§ 883. The Fallacy of Non causa pro causa ([Greek: tò mè aîtion] or [Greek: aîtoin]) is another, the name of which has led to a complete misinterpretation. It consists in importing a contradiction into the discussion, and then fathering it on the position controverted. Such arguments, says Aristotle, often impose upon the users of them themselves. The instance he gives is too recondite to be of general interest.

§ 884. Lastly, the Fallacy of Many Questions ([Greek: tò tà déo èrotémata ên poieîn]) is a deceptive form of interrogation, when a single answer is demanded to what is not really a single question. In dialectical discussions the respondent was limited to a simple ‘yes’ or ‘no’; and in this fallacy the question is so framed as that either answer would seem to imply the acceptance of a proposition which would be repudiated. The old stock instance will do as well as another–‘Come now, sir, answer “yes” or “no.” Have you left off beating your mother yet?’ Either answer leads to an apparent admission of impiety.

A late Senior Proctor once enraged a man at a fair with this form of fallacy. The man was exhibiting a blue horse; and the distinguished stranger asked him–‘With what did you paint your horse?’

EXERCISES.

These exercises should be supplemented by direct questions upon the text, which it is easy for the student or the teacher to supply for himself.

PART I.

CHAPTER I.

Classify the following words according as they are categorematic, syncategorematic or acategorematic;–

come peradventure why
through inordinately pshaw
therefore circumspect puss
grand inasmuch stop
touch sameness back
cage disconsolate candle.

CHAPTER II.

Classify the following things according as they are substances, qualities or relations;–

God likeness weight
blueness grass imposition
ocean introduction thinness
man air spirit
Socrates raillery heat
mortality plum fire.

CHAPTER III.

1. Give six instances each of-attribute, abstract, singular, privative, equivocal and relative terms.

2. Select from the following list of words such as are terms, and state whether they are (1) abstract or concrete, (2) singular or common, (3) univocal or equivocal:–

van table however
enter decidedly tiresome
very butt Solomon
infection bluff Czar
short although Caesarism
distance elderly Nihilist.

3. Which of the following words are abstract terms?–

quadruped event through
hate desirability thorough
fact expressly thoroughness faction wish light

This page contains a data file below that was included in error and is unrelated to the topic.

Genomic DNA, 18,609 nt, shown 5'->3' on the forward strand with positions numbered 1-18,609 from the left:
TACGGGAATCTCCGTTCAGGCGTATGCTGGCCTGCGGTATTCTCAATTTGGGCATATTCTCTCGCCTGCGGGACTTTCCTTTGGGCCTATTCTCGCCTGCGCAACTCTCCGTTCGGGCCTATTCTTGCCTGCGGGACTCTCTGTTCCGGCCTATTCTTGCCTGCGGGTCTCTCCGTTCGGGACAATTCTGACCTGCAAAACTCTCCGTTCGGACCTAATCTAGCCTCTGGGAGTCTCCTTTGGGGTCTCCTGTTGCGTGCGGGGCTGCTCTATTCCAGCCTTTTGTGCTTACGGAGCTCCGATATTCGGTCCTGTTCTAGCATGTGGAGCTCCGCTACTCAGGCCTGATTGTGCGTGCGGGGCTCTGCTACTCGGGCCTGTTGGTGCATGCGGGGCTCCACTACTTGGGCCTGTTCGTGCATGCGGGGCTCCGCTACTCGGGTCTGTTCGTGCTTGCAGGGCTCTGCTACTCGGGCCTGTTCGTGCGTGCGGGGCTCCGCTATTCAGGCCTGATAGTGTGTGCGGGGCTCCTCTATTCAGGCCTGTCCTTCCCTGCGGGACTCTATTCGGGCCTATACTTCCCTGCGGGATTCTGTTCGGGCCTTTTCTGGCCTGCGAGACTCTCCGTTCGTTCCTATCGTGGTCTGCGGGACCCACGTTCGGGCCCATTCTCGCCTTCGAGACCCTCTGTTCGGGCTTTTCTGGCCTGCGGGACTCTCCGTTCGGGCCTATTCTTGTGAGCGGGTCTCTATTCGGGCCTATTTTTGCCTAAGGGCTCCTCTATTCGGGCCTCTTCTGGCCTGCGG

inconvenient will garden
inconvenience volition grind.

4. Refer the following terms to their proper place under each of the divisions in the scheme:–

horse husband London
free lump empty
liberty rational capital
impotent reason Capitol
impetuosity irrationality grave
impulsive double calf.

5. Give six instances each of proper names and designations.

6. Give six instances each of connotative and non-connotative terms.

7. Give the extension and intension of–

sermon animal sky
clock square gold
sport fish element
bird student fluid
art river line
gas servant language

CHAPTER IV.

Arrange the following terms in order of extension–carnivorous, thing, matter, mammal, organism, vertebrate, cat, substance, animal.

* * * * *

PART II.

CHAPTER I.

Give a name to each of the following sentences:–

(1) Oh, that I had wings like a dove!

(2) The more, the merrier.

(3) Come rest in this bosom, my own stricken deer.

(4) Is there balm in Gilead?

(5) Hearts may be trumps.

CHAPTER II.

Analyse the following propositions into subject, copula and predicate:–

(1) He being dead yet speaketh.

(2) There are foolish politicians.

(3) Little does he care.

(4) There is a land of pure delight.

(5) All’s well that ends well.

(6) Sweet is the breath of morn.

(7) Now it came to pass that the beggar died.

(8) Who runs may read.

(9) Great is Diana of the Ephesians.

(10) Such things are.

(11) Not more than others I deserve.

(12) The day will come when Ilium’s towers shall perish.

CHAPTER III.

1. Express in logical form, affixing the proper symbol:–

(1) Some swans are not white.

(2) All things are possible to them that believe.

(3) No politicians are unprincipled.

(4) Some stones float on water.

(5) The snow has melted.

(6) Eggs are edible.

(7) All kings are not wise.

(8) Moths are not butterflies.

(9) Some men are born great.

(10) Not all who are called are chosen.

(11) It is not good for man to be alone.

(12) Men of talents have been known to fail in life.

(13) ‘Tis none but a madman would throw about fire.

(14) Every bullet does not kill.

(15) Amongst Unionists are Whigs.

(16) Not all truths are to be told.

(17) Not all your efforts can save him.

(18) The whale is a mammal.

(19) Cotton is grown in Cyprus.

(20) An honest man’s the noblest work of God.

(21) No news is good news.